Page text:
When Mardee Jerde's bank threatened to foreclose on her house if she didn't immediately make up nearly $50,000 in overdue mortgage payments last year, she paid up -- even though it left her virtually penniless.
Two days after J.P. Morgan Chase acknowledged receipt of Jerde's $49,825 money order, however, the bank told her she didn't qualify for the one thing that would have made it possible for Jerde to remain in her home in Rush City, Minn.: a permanent loan modification.
Jerde said she feels betrayed by the banking giant. She said she did everything demanded by Chase, including making partial mortgage payments for 11 months after a car accident left her unable to work. To satisfy the bank, she wound up using the entire settlement she won from her lawsuit over the crash.
"If I had known that [the bank would foreclose anyway], I never would have sent that money," said Jerde, 68. "I would have been out of my mind. That was given to me to live on. Now I have nothing."
Chase officials said Jerde's first request for a permanent loan modification was rejected because she didn't have enough income. Her second was rejected after the bank said she failed to turn over all required paperwork on time.
But after being contacted by Whistleblower, bank spokeswoman Christine Holevas said Chase will try to intercede on her behalf. Without the bank's help, Jerde could be forced from her home as soon as Aug. 23.
"I will try and find a solution," Holevas said last week. "I can't promise that I will. I can reach out to some folks."
Through the end of 2010, more than 700,000 mortgage holders who received temporary help were subsequently booted from the government's $50 billion Home Affordable Modification Program, or HAMP. The program has been widely criticized for abusive practices and for failing to help those who most need mortgage relief.
"The banks put out their hand and say, 'We're going to help you,' and then stab people right in the back," said Carl E. Christensen, a Minneapolis attorney who specializes in real estate and consumer litigation.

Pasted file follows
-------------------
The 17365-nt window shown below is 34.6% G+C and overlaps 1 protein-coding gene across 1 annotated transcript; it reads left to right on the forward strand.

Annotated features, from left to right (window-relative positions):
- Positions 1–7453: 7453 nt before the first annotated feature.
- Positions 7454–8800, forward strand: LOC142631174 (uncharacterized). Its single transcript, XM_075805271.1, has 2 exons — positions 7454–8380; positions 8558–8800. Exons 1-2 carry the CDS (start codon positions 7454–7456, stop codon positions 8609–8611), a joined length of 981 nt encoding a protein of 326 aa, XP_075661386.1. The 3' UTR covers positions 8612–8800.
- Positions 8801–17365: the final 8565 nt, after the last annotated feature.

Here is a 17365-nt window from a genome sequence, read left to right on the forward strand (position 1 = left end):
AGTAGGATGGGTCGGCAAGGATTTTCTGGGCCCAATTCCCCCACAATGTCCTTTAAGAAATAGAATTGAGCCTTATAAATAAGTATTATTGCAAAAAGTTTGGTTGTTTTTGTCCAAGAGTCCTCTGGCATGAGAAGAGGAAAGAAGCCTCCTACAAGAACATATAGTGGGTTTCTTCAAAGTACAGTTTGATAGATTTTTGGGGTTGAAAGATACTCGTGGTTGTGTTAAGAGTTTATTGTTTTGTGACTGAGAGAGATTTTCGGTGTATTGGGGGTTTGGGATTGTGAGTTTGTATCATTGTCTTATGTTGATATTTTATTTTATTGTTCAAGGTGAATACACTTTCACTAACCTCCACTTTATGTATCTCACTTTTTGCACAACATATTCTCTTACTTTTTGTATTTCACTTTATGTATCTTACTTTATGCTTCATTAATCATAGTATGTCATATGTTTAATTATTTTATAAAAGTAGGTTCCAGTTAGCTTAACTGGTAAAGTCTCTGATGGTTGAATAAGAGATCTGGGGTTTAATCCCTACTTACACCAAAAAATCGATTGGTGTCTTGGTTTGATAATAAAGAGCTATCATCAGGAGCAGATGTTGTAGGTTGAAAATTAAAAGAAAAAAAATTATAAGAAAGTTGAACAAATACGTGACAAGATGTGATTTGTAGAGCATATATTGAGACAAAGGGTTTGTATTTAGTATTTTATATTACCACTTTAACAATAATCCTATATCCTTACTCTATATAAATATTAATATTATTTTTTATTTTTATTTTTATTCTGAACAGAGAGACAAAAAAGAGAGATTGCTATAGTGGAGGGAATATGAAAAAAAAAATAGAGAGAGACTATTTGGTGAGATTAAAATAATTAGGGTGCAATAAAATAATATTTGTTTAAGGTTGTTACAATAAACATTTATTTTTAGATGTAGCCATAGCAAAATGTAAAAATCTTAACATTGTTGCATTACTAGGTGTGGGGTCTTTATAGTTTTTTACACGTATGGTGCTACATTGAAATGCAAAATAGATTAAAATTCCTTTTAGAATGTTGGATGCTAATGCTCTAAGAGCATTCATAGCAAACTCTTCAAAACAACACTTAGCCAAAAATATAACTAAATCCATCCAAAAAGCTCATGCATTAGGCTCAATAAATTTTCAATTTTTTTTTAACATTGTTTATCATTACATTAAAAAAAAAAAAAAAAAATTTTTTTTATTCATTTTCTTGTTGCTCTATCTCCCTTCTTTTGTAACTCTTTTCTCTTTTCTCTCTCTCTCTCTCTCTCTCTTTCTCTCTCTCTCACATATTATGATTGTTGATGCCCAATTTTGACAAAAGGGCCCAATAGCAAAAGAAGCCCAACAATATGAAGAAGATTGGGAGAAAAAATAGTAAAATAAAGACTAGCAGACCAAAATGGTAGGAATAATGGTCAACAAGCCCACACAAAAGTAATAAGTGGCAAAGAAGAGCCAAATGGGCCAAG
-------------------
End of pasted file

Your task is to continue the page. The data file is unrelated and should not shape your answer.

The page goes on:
"Nobody ever gets loan mods," Christensen said. "I meet with up to a dozen people a week and have been doing this for 2 1/2 years. I've only seen five modifications and only one that ever gave any substantive benefit."
Bank has been 'uncooperative'
Jerde's problems began in March 2008, when she was broadsided by another driver on Hwy. 10 as she drove home from a Walmart in Elk River. Injuries made it impossible for her to keep working as a food safety inspector, so she immediately called her bank to explain she could no longer make her monthly mortgage payment of $1,763.10.
Jerde, who earned nearly $40,000 a year before the crash, didn't make any mortgage payments until July 2009, when the bank agreed to a trial loan modification. Her new monthly payment: $875.59.
Jerde said she thought her troubles were over until May 2010, when Chase returned her most recent payment, saying it wasn't enough. The following month, Jerde was hit with a letter demanding $49,825 in overdue mortgage payments, late fees and other charges.
Holevas said the demand was not related to Jerde's request for a permanent loan modification. In fact, she said the bank first notified Jerde that it had rejected her application in March 2010, well before the request for nearly $50,000.
Jerde said she didn't get that news until July 23, 2010, two days after Chase acknowledged payment of her overdue mortgage balance.
Unable to cover the higher monthly payments, Jerde stopped paying the bank, which began foreclosure proceedings. Her two-bedroom house was officially sold to the government at a sheriff's auction in February, but Jerde can reclaim her house if she is able to pay off her outstanding mortgage balance of $209,008 by Aug. 23.
Jerde's only hope has been getting the bank's permission for a permanent mortgage reduction. Despite telling her 'no' last year, Chase continued to dangle the possibility of help. Jerde's attorney, Randall Johnson, said Chase representatives told him as recently as last week that Jerde's loan modification was still under review and "had been sent to the executive offices."
Holevas, however, said Jerde's application was rejected a month or two ago because she failed to submit all of the required documents on time. She said the government requires such applications to be "absolutely perfect."
Johnson said the bank screwed up his client's application. He said Jerde provided tax returns and all other documents requested by Chase, sometimes sending the same records three or four times.
"They've been very uncooperative in processing that application," Johnson said.
Meanwhile, Jerde is getting more and more nervous as the end of her six-month redemption period approaches.
"The only thing I've got bought and paid for is a lot in the cemetery," Jerde said. "And I might be camping on it."
Pat Pheifer • 612-673-7252